I am in the middle of renewing my mortgage. For me it's a bit different, because now I left Switzerland to settle abroad. And I have a lot of problems to find a bank that is willing to renew my mortgage. I contacted MoneyPark and HypoPlus from Comparis. HypoPlus had better offers if I stayed in Switzerland.
The Swiss property we are talking about is a 78 m2 apartment in Promasens in the canton of Fribourg. I paid it CHF 350'000 excluding notary fees.
Mortgage via MoneyPark
It was for a renewal in October 2021 that I contacted MoneyPark.
I didn't pay them because we couldn't find a solution.
My application was for a 10 year fixed rate mortgage. MoneyPark's mortgage rate quote was ~1%, and Comparis' HypoPlus quoted me 0.80%.
In the end, I intend to go towards the proposal of HypoPlus of Comparis which recommends me the Banque du Léman (with which I am currently in discussion).
I bought a 120 m2 house in the canton of St. Gallen with a mortgage of over CHF 400'000.
Mortgage via MoneyPark
It was a Swiss mortgage renewal in my case. It was in January 2018. I paid about CHF 200 to CHF 400 in one-time fees to MoneyPark.
I wanted a 10 year fixed rate mortgage. MoneyPark did not recommend a LIBOR/SARON mortgage.
Finally, the mortgage rate I got was 1.5%. It was a very competitive offer for the time. It was for a 10 year single tranche mortgage (MoneyPark did not recommend LIBOR/SARON).
I asked MoneyPark for several variations (annual refund, easy cancellation, etc.). In the end, I chose the model recommended by MoneyPark (more details below).
I did not withdraw my 2nd pillar or my 3a pillar.
For the amortization, MoneyPark convinced me to sign 3 contracts: 1 for the mortgage, 1 for a life insurance contract, and 1 for a household and private life insurance. This combination of 3 contracts allowed me to obtain this attractive rate.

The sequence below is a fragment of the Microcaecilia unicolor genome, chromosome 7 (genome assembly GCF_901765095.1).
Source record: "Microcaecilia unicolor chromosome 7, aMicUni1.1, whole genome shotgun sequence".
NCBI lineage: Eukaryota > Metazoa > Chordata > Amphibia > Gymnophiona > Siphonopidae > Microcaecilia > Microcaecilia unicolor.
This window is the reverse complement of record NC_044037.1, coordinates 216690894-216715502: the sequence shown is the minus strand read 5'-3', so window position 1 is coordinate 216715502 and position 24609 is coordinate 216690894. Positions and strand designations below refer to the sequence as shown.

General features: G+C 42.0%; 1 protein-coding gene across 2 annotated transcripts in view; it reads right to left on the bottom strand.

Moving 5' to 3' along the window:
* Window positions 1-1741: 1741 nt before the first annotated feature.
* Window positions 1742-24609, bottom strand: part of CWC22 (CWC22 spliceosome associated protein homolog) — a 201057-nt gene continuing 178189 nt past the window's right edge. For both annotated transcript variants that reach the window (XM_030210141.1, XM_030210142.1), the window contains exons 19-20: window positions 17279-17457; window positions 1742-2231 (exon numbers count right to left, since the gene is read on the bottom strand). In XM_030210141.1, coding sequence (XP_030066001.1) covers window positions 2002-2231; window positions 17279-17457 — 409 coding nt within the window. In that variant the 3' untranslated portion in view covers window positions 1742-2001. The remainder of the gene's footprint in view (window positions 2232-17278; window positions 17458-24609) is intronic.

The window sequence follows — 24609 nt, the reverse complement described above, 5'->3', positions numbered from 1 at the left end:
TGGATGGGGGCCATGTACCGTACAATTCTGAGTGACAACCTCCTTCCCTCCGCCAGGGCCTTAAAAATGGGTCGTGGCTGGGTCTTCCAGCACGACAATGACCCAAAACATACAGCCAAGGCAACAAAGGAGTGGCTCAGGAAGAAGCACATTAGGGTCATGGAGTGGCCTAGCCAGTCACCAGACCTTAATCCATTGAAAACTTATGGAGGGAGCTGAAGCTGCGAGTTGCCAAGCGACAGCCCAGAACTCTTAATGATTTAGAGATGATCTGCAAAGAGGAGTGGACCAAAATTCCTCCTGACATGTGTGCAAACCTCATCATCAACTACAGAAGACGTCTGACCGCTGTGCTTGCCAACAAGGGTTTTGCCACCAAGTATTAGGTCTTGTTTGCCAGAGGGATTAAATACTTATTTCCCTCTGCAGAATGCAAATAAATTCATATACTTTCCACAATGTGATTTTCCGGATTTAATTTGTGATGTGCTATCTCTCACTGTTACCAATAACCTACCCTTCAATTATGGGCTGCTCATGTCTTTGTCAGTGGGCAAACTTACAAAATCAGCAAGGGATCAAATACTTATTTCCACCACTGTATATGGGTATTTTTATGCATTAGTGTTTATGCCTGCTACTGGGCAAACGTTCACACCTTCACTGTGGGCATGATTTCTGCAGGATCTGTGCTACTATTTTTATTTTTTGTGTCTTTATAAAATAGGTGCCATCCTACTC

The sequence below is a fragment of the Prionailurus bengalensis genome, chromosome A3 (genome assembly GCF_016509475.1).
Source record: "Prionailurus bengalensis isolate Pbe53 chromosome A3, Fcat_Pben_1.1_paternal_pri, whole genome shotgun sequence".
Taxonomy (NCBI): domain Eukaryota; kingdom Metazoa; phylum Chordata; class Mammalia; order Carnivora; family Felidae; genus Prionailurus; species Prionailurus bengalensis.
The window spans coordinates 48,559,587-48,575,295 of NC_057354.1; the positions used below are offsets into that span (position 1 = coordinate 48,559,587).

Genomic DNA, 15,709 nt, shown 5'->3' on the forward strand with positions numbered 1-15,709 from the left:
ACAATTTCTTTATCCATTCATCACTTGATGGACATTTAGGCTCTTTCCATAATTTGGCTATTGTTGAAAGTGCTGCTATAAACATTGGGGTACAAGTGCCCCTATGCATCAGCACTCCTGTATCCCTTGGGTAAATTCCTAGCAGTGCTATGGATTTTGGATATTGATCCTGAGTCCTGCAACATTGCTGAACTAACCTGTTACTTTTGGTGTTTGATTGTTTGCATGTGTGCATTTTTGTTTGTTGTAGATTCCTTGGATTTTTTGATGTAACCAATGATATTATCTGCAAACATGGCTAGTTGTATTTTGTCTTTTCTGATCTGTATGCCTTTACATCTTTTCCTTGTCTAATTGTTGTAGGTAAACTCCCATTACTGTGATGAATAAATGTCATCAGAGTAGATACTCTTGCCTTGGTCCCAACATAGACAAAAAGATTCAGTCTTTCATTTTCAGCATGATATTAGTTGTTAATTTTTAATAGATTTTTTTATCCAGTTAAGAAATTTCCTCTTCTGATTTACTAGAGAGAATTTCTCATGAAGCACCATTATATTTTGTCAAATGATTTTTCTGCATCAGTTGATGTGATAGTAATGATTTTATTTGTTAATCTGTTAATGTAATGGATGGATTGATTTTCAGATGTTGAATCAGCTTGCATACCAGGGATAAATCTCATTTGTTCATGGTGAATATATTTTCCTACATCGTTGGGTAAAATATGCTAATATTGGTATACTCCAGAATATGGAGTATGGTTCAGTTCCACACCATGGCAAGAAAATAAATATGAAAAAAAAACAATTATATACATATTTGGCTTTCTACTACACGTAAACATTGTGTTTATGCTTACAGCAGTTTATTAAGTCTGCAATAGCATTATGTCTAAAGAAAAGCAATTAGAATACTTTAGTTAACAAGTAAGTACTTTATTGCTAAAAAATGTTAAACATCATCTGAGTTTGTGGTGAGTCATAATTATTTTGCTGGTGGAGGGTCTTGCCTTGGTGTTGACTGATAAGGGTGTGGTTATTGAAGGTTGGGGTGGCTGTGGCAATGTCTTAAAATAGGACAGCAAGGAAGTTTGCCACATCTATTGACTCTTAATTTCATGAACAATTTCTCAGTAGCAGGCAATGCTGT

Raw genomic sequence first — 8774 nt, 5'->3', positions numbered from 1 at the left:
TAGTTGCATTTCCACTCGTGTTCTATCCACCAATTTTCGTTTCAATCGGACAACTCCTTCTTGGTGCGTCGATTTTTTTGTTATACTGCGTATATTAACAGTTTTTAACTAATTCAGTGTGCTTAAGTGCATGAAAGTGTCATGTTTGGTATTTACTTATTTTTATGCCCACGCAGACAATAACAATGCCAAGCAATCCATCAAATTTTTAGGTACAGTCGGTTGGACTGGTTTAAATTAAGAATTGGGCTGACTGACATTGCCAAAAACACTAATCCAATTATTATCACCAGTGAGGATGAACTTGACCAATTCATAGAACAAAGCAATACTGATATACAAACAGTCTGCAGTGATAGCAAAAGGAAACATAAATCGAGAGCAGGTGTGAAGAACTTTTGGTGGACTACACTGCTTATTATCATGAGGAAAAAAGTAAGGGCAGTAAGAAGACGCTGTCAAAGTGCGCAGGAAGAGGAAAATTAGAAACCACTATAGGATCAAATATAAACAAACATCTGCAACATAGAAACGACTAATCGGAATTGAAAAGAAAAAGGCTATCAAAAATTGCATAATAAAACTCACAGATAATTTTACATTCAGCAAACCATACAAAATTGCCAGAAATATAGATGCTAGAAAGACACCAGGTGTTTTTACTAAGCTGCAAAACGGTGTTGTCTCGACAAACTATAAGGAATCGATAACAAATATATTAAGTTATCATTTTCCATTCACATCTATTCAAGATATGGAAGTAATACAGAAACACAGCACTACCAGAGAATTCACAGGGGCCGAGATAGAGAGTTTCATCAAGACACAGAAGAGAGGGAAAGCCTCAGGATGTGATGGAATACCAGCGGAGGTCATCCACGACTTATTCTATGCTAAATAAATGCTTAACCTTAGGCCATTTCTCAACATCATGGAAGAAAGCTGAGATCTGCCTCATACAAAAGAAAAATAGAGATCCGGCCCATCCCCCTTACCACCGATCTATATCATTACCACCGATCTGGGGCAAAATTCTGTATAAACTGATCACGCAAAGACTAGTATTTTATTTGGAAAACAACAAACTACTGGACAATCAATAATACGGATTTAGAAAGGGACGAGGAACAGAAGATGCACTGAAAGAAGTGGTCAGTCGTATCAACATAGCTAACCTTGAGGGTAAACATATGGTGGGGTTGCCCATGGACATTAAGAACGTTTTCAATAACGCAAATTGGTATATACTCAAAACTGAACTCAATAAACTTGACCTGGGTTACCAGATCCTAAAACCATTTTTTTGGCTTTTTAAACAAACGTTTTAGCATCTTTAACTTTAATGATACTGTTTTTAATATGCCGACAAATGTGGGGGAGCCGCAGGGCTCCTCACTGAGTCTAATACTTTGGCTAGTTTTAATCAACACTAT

We signed with Allianz Suisse.
In conclusion, my experience with MoneyPark was mixed:
- Pros: very competitive mortgage rates... The variant I had requested was provided, but not so interesting in terms of mortgage rate
- Cons: the combination of several contracts was revealed at the end of the signing process. It was "forbidden" by contract to discuss individually with "my" banks with the MoneyPark offer in hand (understandable...)
Based on this experience, if I had to go through this process again today, I would rather go to a "pure" credit comparison service (HypoPlus, hypotheke.ch, ...) and focus more on the options I really want to have. Because at the end of the day, you're trading convenience with long-term contracts, vs. more work for constant renewals with short-term contracts.
I bought an apartment (based on plans) in a PPE for a delivery planned during this summer 2022. It is 120 m2, located in La Neuveville (canton of Bern), and cost me CHF 850'000 excluding notary fees.
Mortgage via MoneyPark
So, it was for a new mortgage that I used MoneyPark last September 2021. I paid a fixed fee of CHF 980 (I did not use any promotional offer).
My goal was to find a 10 year fixed rate mortgage. MoneyPark did not recommend LIBOR/SARON.
I got a mortgage rate of 1.06% through MoneyPark. The average market mortgage rate was 1% at the time.
MoneyPark proposed me 3 offers.
I only pledged my 2nd pillar for CHF 40'000 for this acquisition. And I took an indirect amortization via a pillar 3b contract with Allianz, linked to a life insurance. And I took out my mortgage with Raiffeisen.
I had no choice in putting together the file for the 3b pillar, so that it would be viable from a death risk point of view!
The Allianz product is Balance Invest, and the periodic premium is split in 2:
- 60% on the manager's fund, which I know will have no return
- 40% on the Pictet Swiss Equities fund, which is an ETF on Swiss stocks that will allow me to "catch up" with the underperformance of the Allianz fund thanks to a quality fund that has a very interesting average return. The magic of compound interest will do the rest!
I am aware that this life insurance is the negative point of the financial package by the fact that I am bound, but the long term calculation and the tax advantages by the pledge of my LPP (which allows me to keep everything I have acquired to date for retirement and tax savings), and no need to touch my pillars 3a have a strong impact; this package will also allow me to acquire a second property or a larger main residence at maturity in 5 or 10 years, while retaining this property.